It is expected that the geomagnetic field should conform to a GAD field when it is averaged over a long time, but this is an assumption we wanted to test with our models. How long is long enough? So, we generated synthetic "observations" of our simulations over millions of simulation years. From the local time-averaged magnetic orientation of each synthetic observation we computed an "expected" latitude using the GAD assumption. Then we compared this "expected" latitude to the known latitude. What we found was that the they do not always agree, implying that the GAD hypothesis does not always hold! In fact, it only holds under certain conditions: at mid-latitudes (around 45 degrees) and only when the underlying magnetic field orientation is rather stable. We found that synthetic observations at high (>60 deg) and low (<30 deg) latitudes tend to produce errors (or "biases") in the observed orientation and intensity of the magnetic field. By "bias" we mean that the observations were systematically and predictably different than expected. Similarly, for simulations that underwent regular polarity reversals, when the dipole orientation changes 180 degrees, we found significant differences between the synthetic observations and known values.

Schematic comparison of magnetic field lines for a non-dipolar field in ancient Earth (left) and a dipolar field in modern Earth. The geomagnetic field spends most of its time in a dipolar state but occasionally slips into a non-dipolar state. Most continental reconstructions (inferring the location of tectonic plates back in time) assume a geocentric axial dipole (GAD) field, but could be misleading during times when the field was less dipolar. Driscoll and Wilson (2018) found that non-dipolar fields can also lead to misinterpretations of the paleointensity (magnetic field strength back in time). Illustration: Roberto Molar Candanosa and Peter Driscoll, DTM.

Why is the initial solidification of the inner core the singular most important event in core history?

Well, this I suppose is a somewhat subjective statement. Perhaps there are other equally important events in core history, but the initial solidification or nucleation of the inner core minimally changed the structure of the core. It also likely caused a big jump in the dynamics of the core, as latent heat and light elements rejected from the solid were all of a sudden introduced at the base of the core. These sources likely generated new kinds of fluid flow and magnetic induction in the outer core that may be observable in the paleomagnetic record. Scientists have been searching for such a "signature" of inner core nucleation for years without much luck. Some datasets show simultaneous jumps in magnetic intensity, but some datasets don't. It's not particularly clear from the paleomagnetic data that there ever was a global simultaneous jump.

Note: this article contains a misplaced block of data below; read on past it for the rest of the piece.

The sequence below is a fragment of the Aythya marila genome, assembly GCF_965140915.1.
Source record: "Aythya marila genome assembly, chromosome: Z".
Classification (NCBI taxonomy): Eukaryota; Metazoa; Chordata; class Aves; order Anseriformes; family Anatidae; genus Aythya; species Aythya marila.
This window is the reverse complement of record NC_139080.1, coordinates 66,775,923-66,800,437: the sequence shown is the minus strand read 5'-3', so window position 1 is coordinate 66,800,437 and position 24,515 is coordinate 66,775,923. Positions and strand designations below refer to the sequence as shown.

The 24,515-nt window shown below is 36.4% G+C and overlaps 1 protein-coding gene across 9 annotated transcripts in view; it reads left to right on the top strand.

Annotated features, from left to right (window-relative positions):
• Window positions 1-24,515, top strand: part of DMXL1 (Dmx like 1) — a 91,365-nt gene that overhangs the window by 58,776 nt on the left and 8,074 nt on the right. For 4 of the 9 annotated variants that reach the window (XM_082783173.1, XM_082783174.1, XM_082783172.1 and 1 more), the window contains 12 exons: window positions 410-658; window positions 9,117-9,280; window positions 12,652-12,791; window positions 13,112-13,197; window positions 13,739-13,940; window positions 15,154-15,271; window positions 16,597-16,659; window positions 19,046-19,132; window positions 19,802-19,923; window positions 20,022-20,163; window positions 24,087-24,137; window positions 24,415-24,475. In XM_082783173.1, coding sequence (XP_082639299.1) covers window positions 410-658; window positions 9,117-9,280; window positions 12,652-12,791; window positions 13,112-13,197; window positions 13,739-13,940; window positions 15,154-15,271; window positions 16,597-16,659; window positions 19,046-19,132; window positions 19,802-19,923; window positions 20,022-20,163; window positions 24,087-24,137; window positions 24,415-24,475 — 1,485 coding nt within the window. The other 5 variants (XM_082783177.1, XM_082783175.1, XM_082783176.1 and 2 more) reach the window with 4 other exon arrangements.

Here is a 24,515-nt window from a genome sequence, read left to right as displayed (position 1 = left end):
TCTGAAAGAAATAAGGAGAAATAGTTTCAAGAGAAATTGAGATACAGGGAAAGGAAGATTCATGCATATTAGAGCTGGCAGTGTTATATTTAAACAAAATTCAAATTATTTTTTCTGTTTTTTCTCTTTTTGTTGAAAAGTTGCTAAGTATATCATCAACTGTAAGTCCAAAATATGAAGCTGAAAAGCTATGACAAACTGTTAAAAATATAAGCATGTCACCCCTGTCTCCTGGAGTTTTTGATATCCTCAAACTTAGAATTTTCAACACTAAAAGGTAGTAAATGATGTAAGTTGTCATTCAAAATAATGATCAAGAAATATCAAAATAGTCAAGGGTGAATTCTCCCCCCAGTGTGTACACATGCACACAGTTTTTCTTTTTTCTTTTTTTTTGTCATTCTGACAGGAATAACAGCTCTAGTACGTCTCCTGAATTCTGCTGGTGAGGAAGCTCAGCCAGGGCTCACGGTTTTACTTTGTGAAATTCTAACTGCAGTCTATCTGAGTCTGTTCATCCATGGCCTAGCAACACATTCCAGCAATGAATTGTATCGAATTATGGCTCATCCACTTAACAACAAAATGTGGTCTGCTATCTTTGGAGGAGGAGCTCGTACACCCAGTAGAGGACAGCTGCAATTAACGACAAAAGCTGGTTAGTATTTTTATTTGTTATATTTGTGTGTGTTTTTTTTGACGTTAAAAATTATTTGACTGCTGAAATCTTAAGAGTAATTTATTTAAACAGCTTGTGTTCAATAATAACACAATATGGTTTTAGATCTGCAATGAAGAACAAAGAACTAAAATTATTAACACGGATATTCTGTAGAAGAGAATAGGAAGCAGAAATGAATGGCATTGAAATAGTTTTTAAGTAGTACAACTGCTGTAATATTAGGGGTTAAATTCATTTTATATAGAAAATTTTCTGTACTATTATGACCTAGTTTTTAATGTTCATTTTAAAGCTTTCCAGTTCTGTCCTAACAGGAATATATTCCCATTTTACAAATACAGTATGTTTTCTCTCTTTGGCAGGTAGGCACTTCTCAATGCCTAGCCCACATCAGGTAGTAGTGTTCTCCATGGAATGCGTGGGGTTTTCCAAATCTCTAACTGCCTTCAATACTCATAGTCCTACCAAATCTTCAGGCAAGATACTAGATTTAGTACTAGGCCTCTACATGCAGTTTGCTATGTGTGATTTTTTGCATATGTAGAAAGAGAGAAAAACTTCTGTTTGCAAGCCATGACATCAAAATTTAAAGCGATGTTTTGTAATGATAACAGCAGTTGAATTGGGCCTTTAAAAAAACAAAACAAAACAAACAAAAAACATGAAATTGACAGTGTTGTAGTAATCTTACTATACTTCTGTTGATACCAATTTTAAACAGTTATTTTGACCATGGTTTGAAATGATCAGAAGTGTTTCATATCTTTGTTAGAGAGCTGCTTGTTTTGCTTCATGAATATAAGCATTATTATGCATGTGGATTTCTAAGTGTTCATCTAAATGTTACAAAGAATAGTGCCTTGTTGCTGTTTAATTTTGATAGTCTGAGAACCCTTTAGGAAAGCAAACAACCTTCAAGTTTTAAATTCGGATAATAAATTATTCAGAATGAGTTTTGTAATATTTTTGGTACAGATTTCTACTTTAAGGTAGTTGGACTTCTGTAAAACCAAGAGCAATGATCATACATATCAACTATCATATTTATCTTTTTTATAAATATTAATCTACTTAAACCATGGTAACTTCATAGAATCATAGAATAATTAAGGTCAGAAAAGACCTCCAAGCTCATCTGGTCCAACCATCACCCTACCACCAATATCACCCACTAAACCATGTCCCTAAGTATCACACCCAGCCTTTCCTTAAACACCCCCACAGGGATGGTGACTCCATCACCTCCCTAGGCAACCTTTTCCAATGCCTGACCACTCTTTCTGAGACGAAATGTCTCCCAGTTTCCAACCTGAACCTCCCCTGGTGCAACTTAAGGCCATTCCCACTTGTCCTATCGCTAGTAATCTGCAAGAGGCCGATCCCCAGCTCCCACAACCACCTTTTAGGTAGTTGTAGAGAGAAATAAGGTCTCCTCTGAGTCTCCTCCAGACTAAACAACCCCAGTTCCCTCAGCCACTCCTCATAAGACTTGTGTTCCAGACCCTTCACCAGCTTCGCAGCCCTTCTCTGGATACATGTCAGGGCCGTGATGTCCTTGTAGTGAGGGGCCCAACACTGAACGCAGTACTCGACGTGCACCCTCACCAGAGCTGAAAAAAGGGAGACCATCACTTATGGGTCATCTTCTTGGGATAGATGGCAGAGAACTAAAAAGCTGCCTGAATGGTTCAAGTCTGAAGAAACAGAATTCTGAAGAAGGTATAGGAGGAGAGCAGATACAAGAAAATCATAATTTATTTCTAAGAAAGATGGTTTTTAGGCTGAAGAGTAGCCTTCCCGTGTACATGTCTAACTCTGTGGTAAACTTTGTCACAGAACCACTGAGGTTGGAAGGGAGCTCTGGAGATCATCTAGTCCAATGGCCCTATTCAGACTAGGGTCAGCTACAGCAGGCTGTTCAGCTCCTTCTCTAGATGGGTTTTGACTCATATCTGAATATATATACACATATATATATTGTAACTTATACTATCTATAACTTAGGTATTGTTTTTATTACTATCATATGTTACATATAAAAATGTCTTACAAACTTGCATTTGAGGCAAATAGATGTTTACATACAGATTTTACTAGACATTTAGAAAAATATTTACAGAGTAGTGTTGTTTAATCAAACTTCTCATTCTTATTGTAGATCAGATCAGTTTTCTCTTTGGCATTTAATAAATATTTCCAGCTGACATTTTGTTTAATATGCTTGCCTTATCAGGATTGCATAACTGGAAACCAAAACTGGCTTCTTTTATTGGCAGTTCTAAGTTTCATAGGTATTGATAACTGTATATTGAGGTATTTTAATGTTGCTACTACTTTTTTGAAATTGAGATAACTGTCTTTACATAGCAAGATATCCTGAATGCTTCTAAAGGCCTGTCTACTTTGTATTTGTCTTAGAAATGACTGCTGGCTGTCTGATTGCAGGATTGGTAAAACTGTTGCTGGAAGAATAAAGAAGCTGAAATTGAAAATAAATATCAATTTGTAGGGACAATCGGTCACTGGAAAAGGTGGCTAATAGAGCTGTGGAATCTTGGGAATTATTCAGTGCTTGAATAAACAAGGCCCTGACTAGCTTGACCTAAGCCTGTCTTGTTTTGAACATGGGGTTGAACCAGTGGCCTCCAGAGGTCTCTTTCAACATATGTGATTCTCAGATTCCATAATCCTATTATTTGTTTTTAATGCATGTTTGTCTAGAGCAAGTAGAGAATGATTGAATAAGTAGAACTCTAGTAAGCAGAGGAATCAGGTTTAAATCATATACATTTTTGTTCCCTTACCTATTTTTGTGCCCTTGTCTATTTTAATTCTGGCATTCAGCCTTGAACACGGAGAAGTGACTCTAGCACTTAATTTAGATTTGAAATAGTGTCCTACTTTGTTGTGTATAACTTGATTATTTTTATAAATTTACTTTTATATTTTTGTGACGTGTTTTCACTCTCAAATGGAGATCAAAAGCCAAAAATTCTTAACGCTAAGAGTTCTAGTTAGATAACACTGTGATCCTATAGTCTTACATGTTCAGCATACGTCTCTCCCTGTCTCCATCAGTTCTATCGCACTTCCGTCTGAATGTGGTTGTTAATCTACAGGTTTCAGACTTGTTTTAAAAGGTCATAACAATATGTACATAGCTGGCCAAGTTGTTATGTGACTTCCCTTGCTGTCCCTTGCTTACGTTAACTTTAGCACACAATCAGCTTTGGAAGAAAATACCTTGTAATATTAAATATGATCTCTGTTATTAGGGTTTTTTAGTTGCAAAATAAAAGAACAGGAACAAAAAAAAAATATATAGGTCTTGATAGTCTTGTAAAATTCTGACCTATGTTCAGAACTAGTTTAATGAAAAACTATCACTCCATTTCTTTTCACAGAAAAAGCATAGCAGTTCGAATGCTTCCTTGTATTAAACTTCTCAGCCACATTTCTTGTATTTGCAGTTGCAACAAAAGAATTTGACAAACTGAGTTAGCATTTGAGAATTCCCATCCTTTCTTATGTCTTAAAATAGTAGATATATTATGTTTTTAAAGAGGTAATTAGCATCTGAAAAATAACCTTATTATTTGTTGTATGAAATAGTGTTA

If we were able to identify this inner core "signature", why would that be important?

Pining down the timing of inner core nucleation would give us an incredibly valuable data point, a temperature at the center of the Earth at a particular time. This data point would be a new constraint on the internal structure and thermal evolution of the Earth, which is critical to understanding the history of the Earth. If this signature is old (several billion years), that would imply that the Earth initially cooled rapidly and has been cooling slowly ever since. On the other hand, if this signature is relatively recent (around 0.5-1 billion years) as has been recently proposed, that would imply that Earth has been hot for a long time. It is also possible that the timing of inner core nucleation may correlate with other large scale changes in Earth history, such as the timing of large igneous provinces or the emergence of complex life. (Yes, there actually is a line of argument saying that complex life required a strong magnetic field to shield the surface, but let's not go there just yet.)

What exactly goes on in your models?